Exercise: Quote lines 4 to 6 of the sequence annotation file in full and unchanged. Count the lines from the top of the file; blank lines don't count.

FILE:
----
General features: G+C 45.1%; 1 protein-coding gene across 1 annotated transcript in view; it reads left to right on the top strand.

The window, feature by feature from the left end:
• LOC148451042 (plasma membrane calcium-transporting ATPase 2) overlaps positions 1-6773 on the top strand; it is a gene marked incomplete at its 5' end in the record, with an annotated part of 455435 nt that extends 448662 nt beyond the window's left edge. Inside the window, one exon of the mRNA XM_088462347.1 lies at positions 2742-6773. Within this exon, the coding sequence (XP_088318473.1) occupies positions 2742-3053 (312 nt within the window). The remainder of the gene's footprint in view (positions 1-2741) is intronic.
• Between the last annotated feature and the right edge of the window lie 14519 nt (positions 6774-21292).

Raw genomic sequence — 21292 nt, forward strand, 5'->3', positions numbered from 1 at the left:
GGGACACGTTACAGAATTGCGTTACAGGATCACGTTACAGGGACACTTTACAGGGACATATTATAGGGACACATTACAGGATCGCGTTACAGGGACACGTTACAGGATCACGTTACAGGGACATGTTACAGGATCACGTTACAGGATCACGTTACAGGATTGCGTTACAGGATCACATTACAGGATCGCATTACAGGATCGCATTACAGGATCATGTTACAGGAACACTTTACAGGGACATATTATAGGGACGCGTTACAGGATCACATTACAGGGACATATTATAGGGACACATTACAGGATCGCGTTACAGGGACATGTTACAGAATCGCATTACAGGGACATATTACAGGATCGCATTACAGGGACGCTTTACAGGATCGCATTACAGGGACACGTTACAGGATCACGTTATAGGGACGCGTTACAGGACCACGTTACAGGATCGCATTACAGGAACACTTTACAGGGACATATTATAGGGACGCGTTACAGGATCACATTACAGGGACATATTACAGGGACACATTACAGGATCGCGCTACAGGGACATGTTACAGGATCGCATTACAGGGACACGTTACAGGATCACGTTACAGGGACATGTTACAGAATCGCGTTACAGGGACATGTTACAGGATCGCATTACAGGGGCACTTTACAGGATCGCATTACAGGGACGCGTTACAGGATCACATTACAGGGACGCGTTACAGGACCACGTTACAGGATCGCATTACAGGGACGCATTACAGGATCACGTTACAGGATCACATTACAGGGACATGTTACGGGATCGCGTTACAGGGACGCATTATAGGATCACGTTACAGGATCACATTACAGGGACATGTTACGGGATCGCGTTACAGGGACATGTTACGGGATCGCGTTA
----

• Between the last annotated feature and the right edge of the window lie 14519 nt (positions 6774-21292).

Raw genomic sequence — 21292 nt, forward strand, 5'->3', positions numbered from 1 at the left:
GGGACACGTTACAGAATTGCGTTACAGGATCACGTTACAGGGACACTTTACAGGGACATATTATAGGGACACATTACAGGATCGCGTTACAGGGACACGTTACAGGATCACGTTACAGGGACATGTTACAGGATCACGTTACAGGATCACGTTACAGGATTGCGTTACAGGATCACATTACAGGATCGCATTACAGGATCGCATTACAGGATCATGTTACAGGAACACTTTACAGGGACATATTATAGGGACGCGTTACAGGATCACATTACAGGGACATATTATAGGGACACATTACAGGATCGCGTTACAGGGACATGTTACAGAATCGCATTACAGGGACATATTACAGGATCGCATTACAGGGACGCTTTACAGGATCGCATTACAGGGACACGTTACAGGATCACGTTATAGGGACGCGTTACAGGACCACGTTACAGGATCGCATTACAGGAACACTTTACAGGGACATATTATAGGGACGCGTTACAGGATCACATTACAGGGACATATTACAGGGACACATTACAGGATCGCGCTACAGGGACATGTTACAGGATCGCATTACAGGGACACGTTACAGGATCACGTTACAGGGACATGTTACAGAATCGCGTTACAGGGACATGTTACAGGATCGCATTACAGGGGCACTTTACAGGATCGCATTACAGGGACGCGTTACAGGATCACATTACAGGGACGCGTTACAGGACCACGTTACAGGATCGCATTACAGGGACGCATTACAGGATCACGTTACAGGATCACATTACAGGGACATGTTACGGGATCGCGTTACAGGGACGCATTATAGGATCACGTTACAGGATCACATTACAGGGACATGTTACGGGATCGCGTTACAGGGACATGTTACGGGATCGCGTTA